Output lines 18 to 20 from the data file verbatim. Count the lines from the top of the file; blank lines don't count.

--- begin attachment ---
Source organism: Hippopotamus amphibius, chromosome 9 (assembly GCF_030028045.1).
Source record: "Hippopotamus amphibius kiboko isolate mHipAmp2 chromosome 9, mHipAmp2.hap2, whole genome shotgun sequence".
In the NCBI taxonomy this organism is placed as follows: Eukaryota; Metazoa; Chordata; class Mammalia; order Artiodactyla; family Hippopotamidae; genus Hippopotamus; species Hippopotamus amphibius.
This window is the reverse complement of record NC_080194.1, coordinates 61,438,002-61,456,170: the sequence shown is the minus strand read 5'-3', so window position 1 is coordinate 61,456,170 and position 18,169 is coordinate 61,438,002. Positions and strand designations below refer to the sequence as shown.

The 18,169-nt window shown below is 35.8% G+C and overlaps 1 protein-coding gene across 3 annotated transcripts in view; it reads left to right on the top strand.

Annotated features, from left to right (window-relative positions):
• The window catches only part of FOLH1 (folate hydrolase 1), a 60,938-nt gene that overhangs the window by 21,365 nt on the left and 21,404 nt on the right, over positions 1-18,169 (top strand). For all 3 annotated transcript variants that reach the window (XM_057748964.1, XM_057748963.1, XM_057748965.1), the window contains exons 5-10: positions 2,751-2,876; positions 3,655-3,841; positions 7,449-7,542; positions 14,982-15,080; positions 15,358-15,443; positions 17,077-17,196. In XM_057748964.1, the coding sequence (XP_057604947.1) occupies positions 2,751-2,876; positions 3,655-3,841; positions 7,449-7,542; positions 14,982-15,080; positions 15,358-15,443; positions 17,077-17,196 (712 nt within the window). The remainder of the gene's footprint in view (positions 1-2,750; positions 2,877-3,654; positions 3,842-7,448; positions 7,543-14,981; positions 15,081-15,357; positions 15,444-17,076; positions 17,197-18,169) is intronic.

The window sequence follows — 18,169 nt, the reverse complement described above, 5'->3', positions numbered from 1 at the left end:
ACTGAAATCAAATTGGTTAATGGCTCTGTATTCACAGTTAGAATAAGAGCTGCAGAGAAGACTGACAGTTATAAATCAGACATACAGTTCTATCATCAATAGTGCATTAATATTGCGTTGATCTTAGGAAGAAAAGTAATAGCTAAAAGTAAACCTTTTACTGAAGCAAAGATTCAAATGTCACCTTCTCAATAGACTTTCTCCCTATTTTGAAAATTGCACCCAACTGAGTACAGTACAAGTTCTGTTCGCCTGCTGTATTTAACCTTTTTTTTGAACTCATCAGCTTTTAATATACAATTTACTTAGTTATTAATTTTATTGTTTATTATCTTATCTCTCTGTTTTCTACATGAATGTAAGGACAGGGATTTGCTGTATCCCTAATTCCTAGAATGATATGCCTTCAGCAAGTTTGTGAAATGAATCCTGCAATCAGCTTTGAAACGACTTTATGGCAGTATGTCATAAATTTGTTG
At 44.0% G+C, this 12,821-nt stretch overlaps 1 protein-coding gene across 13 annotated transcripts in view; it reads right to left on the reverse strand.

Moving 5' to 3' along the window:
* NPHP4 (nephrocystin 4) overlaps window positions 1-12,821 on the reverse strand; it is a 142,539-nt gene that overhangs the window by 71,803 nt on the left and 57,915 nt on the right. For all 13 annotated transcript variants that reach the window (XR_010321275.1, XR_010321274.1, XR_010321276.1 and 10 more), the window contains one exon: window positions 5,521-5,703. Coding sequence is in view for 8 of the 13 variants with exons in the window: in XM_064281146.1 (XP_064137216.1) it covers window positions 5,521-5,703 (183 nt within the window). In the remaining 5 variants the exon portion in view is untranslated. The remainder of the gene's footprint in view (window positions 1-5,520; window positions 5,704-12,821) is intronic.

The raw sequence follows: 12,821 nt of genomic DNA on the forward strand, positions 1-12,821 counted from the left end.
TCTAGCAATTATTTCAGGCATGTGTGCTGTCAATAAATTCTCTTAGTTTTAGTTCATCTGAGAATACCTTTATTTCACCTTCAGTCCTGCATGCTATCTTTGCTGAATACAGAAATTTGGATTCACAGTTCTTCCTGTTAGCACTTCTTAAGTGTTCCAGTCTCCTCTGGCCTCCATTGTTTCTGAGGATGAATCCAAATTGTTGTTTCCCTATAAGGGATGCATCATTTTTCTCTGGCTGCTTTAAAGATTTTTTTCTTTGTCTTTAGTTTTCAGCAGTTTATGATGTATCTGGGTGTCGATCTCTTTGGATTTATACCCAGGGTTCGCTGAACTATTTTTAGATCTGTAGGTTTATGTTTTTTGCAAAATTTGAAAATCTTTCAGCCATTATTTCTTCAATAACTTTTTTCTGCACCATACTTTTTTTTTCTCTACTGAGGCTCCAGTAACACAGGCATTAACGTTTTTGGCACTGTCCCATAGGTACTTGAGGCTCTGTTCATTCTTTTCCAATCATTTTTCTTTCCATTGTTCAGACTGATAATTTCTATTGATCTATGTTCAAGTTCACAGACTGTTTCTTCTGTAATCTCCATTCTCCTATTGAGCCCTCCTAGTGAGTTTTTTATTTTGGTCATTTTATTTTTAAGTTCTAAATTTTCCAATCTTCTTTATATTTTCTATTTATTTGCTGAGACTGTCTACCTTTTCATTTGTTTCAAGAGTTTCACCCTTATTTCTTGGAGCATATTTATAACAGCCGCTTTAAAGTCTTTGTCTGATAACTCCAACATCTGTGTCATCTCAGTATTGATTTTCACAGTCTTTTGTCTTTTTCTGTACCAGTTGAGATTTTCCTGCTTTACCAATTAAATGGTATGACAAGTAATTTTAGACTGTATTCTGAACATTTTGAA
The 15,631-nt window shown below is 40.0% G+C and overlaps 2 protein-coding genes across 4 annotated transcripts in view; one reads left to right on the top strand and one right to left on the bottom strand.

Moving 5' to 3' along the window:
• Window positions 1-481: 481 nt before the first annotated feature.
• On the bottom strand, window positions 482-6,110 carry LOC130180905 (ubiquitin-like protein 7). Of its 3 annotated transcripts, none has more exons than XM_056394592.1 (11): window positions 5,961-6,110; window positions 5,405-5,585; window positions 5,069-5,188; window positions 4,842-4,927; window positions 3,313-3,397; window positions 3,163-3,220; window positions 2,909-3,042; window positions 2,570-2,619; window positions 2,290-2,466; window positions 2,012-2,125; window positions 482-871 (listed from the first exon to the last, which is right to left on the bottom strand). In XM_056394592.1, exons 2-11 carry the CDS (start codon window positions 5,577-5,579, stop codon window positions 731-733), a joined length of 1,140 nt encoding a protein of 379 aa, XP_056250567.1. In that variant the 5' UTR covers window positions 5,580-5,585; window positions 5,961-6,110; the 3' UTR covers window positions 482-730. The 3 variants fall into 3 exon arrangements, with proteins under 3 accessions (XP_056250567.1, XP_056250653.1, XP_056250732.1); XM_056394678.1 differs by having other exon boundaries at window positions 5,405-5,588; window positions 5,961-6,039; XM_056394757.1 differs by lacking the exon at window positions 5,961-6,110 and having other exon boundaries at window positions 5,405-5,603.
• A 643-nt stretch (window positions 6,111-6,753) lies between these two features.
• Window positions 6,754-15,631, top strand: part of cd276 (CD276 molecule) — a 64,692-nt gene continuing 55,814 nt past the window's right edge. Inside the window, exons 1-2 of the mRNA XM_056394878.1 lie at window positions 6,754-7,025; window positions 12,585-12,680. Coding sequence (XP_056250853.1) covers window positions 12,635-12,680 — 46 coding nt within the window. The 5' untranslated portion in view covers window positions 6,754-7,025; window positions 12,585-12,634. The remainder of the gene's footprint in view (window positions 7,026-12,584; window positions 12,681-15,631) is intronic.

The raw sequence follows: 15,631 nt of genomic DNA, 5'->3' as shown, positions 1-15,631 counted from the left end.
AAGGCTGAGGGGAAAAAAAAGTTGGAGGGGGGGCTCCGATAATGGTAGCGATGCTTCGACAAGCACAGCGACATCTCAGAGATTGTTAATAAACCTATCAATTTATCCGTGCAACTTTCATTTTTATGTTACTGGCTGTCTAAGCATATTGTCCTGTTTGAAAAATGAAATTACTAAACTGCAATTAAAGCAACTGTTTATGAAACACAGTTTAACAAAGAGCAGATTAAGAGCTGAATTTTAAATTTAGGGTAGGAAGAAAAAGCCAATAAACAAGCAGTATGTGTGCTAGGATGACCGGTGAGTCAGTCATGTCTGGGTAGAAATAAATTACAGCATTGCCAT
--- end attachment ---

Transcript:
• On the bottom strand, window positions 482-6,110 carry LOC130180905 (ubiquitin-like protein 7). Of its 3 annotated transcripts, none has more exons than XM_056394592.1 (11): window positions 5,961-6,110; window positions 5,405-5,585; window positions 5,069-5,188; window positions 4,842-4,927; window positions 3,313-3,397; window positions 3,163-3,220; window positions 2,909-3,042; window positions 2,570-2,619; window positions 2,290-2,466; window positions 2,012-2,125; window positions 482-871 (listed from the first exon to the last, which is right to left on the bottom strand). In XM_056394592.1, exons 2-11 carry the CDS (start codon window positions 5,577-5,579, stop codon window positions 731-733), a joined length of 1,140 nt encoding a protein of 379 aa, XP_056250567.1. In that variant the 5' UTR covers window positions 5,580-5,585; window positions 5,961-6,110; the 3' UTR covers window positions 482-730. The 3 variants fall into 3 exon arrangements, with proteins under 3 accessions (XP_056250567.1, XP_056250653.1, XP_056250732.1); XM_056394678.1 differs by having other exon boundaries at window positions 5,405-5,588; window positions 5,961-6,039; XM_056394757.1 differs by lacking the exon at window positions 5,961-6,110 and having other exon boundaries at window positions 5,405-5,603.
• A 643-nt stretch (window positions 6,111-6,753) lies between these two features.
• Window positions 6,754-15,631, top strand: part of cd276 (CD276 molecule) — a 64,692-nt gene continuing 55,814 nt past the window's right edge. Inside the window, exons 1-2 of the mRNA XM_056394878.1 lie at window positions 6,754-7,025; window positions 12,585-12,680. Coding sequence (XP_056250853.1) covers window positions 12,635-12,680 — 46 coding nt within the window. The 5' untranslated portion in view covers window positions 6,754-7,025; window positions 12,585-12,634. The remainder of the gene's footprint in view (window positions 7,026-12,584; window positions 12,681-15,631) is intronic.